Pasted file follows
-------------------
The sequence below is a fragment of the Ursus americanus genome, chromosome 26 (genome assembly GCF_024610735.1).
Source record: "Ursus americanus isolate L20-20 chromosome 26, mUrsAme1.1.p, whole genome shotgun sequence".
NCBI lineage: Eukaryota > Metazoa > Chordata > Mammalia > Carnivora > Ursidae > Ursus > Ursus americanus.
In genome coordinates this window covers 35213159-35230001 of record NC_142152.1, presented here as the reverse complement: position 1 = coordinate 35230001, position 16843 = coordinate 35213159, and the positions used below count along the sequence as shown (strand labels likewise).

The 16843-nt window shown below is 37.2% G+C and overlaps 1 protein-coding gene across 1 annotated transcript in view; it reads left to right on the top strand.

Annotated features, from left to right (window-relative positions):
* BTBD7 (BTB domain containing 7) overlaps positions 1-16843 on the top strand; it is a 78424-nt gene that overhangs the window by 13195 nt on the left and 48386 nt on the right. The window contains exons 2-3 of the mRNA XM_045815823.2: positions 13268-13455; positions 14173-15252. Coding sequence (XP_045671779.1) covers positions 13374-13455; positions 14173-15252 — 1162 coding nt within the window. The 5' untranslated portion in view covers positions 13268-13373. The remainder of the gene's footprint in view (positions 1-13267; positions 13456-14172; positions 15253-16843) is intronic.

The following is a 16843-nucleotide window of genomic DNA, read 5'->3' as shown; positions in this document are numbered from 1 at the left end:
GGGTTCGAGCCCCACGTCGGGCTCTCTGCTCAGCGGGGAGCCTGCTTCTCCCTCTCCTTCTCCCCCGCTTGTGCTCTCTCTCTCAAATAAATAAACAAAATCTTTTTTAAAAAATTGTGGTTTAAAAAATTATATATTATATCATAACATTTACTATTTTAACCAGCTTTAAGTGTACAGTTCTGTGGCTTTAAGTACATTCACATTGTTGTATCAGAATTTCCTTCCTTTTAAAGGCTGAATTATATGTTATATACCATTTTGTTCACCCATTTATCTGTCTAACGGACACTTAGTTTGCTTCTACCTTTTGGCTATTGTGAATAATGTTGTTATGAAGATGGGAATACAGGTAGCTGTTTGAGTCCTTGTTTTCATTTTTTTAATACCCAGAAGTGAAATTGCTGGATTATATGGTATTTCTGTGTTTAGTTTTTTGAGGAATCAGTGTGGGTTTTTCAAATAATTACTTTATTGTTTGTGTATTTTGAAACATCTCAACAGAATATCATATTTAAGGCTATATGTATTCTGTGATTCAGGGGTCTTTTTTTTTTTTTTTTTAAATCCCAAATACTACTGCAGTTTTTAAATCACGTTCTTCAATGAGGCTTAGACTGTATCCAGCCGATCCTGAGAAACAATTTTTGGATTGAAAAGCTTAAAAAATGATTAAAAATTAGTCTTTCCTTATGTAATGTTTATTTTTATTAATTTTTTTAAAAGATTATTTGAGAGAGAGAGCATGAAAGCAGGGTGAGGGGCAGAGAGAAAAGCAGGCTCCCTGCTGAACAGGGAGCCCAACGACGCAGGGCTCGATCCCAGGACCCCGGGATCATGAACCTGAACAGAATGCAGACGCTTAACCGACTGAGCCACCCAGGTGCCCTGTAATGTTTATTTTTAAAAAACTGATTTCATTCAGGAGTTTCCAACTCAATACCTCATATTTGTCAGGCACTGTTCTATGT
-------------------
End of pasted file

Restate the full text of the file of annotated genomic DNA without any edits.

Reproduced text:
The sequence below is a fragment of the Ursus americanus genome, chromosome 26 (genome assembly GCF_024610735.1).
Source record: "Ursus americanus isolate L20-20 chromosome 26, mUrsAme1.1.p, whole genome shotgun sequence".
NCBI lineage: Eukaryota > Metazoa > Chordata > Mammalia > Carnivora > Ursidae > Ursus > Ursus americanus.
In genome coordinates this window covers 35213159-35230001 of record NC_142152.1, presented here as the reverse complement: position 1 = coordinate 35230001, position 16843 = coordinate 35213159, and the positions used below count along the sequence as shown (strand labels likewise).

The 16843-nt window shown below is 37.2% G+C and overlaps 1 protein-coding gene across 1 annotated transcript in view; it reads left to right on the top strand.

Annotated features, from left to right (window-relative positions):
* BTBD7 (BTB domain containing 7) overlaps positions 1-16843 on the top strand; it is a 78424-nt gene that overhangs the window by 13195 nt on the left and 48386 nt on the right. The window contains exons 2-3 of the mRNA XM_045815823.2: positions 13268-13455; positions 14173-15252. Coding sequence (XP_045671779.1) covers positions 13374-13455; positions 14173-15252 — 1162 coding nt within the window. The 5' untranslated portion in view covers positions 13268-13373. The remainder of the gene's footprint in view (positions 1-13267; positions 13456-14172; positions 15253-16843) is intronic.

The following is a 16843-nucleotide window of genomic DNA, read 5'->3' as shown; positions in this document are numbered from 1 at the left end:
GGGTTCGAGCCCCACGTCGGGCTCTCTGCTCAGCGGGGAGCCTGCTTCTCCCTCTCCTTCTCCCCCGCTTGTGCTCTCTCTCTCAAATAAATAAACAAAATCTTTTTTAAAAAATTGTGGTTTAAAAAATTATATATTATATCATAACATTTACTATTTTAACCAGCTTTAAGTGTACAGTTCTGTGGCTTTAAGTACATTCACATTGTTGTATCAGAATTTCCTTCCTTTTAAAGGCTGAATTATATGTTATATACCATTTTGTTCACCCATTTATCTGTCTAACGGACACTTAGTTTGCTTCTACCTTTTGGCTATTGTGAATAATGTTGTTATGAAGATGGGAATACAGGTAGCTGTTTGAGTCCTTGTTTTCATTTTTTTAATACCCAGAAGTGAAATTGCTGGATTATATGGTATTTCTGTGTTTAGTTTTTTGAGGAATCAGTGTGGGTTTTTCAAATAATTACTTTATTGTTTGTGTATTTTGAAACATCTCAACAGAATATCATATTTAAGGCTATATGTATTCTGTGATTCAGGGGTCTTTTTTTTTTTTTTTTTAAATCCCAAATACTACTGCAGTTTTTAAATCACGTTCTTCAATGAGGCTTAGACTGTATCCAGCCGATCCTGAGAAACAATTTTTGGATTGAAAAGCTTAAAAAATGATTAAAAATTAGTCTTTCCTTATGTAATGTTTATTTTTATTAATTTTTTTAAAAGATTATTTGAGAGAGAGAGCATGAAAGCAGGGTGAGGGGCAGAGAGAAAAGCAGGCTCCCTGCTGAACAGGGAGCCCAACGACGCAGGGCTCGATCCCAGGACCCCGGGATCATGAACCTGAACAGAATGCAGACGCTTAACCGACTGAGCCACCCAGGTGCCCTGTAATGTTTATTTTTAAAAAACTGATTTCATTCAGGAGTTTCCAACTCAATACCTCATATTTGTCAGGCACTGTTCTATGT